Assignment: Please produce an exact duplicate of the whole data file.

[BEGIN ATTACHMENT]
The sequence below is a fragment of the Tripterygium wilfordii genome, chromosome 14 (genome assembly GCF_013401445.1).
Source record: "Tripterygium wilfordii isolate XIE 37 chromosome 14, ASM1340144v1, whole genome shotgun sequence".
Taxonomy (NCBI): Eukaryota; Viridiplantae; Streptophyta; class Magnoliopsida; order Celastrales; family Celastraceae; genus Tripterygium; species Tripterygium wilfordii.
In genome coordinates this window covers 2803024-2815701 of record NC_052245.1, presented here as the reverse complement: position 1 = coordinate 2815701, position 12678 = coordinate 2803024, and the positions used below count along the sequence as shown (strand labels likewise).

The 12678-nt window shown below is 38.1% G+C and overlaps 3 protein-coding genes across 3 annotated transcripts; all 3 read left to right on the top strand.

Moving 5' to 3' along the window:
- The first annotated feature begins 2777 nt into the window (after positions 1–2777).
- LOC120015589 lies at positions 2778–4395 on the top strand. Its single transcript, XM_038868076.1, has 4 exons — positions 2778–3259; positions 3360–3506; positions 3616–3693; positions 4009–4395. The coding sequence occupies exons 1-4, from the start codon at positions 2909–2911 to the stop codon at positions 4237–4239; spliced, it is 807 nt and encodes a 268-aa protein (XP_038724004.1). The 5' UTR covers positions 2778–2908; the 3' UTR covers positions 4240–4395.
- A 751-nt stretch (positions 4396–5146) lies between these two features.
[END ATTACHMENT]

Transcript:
The sequence below is a fragment of the Tripterygium wilfordii genome, chromosome 14 (genome assembly GCF_013401445.1).
Source record: "Tripterygium wilfordii isolate XIE 37 chromosome 14, ASM1340144v1, whole genome shotgun sequence".
Taxonomy (NCBI): Eukaryota; Viridiplantae; Streptophyta; class Magnoliopsida; order Celastrales; family Celastraceae; genus Tripterygium; species Tripterygium wilfordii.
In genome coordinates this window covers 2803024-2815701 of record NC_052245.1, presented here as the reverse complement: position 1 = coordinate 2815701, position 12678 = coordinate 2803024, and the positions used below count along the sequence as shown (strand labels likewise).

The 12678-nt window shown below is 38.1% G+C and overlaps 3 protein-coding genes across 3 annotated transcripts; all 3 read left to right on the top strand.

Moving 5' to 3' along the window:
- The first annotated feature begins 2777 nt into the window (after positions 1–2777).
- LOC120015589 lies at positions 2778–4395 on the top strand. Its single transcript, XM_038868076.1, has 4 exons — positions 2778–3259; positions 3360–3506; positions 3616–3693; positions 4009–4395. The coding sequence occupies exons 1-4, from the start codon at positions 2909–2911 to the stop codon at positions 4237–4239; spliced, it is 807 nt and encodes a 268-aa protein (XP_038724004.1). The 5' UTR covers positions 2778–2908; the 3' UTR covers positions 4240–4395.
- A 751-nt stretch (positions 4396–5146) lies between these two features.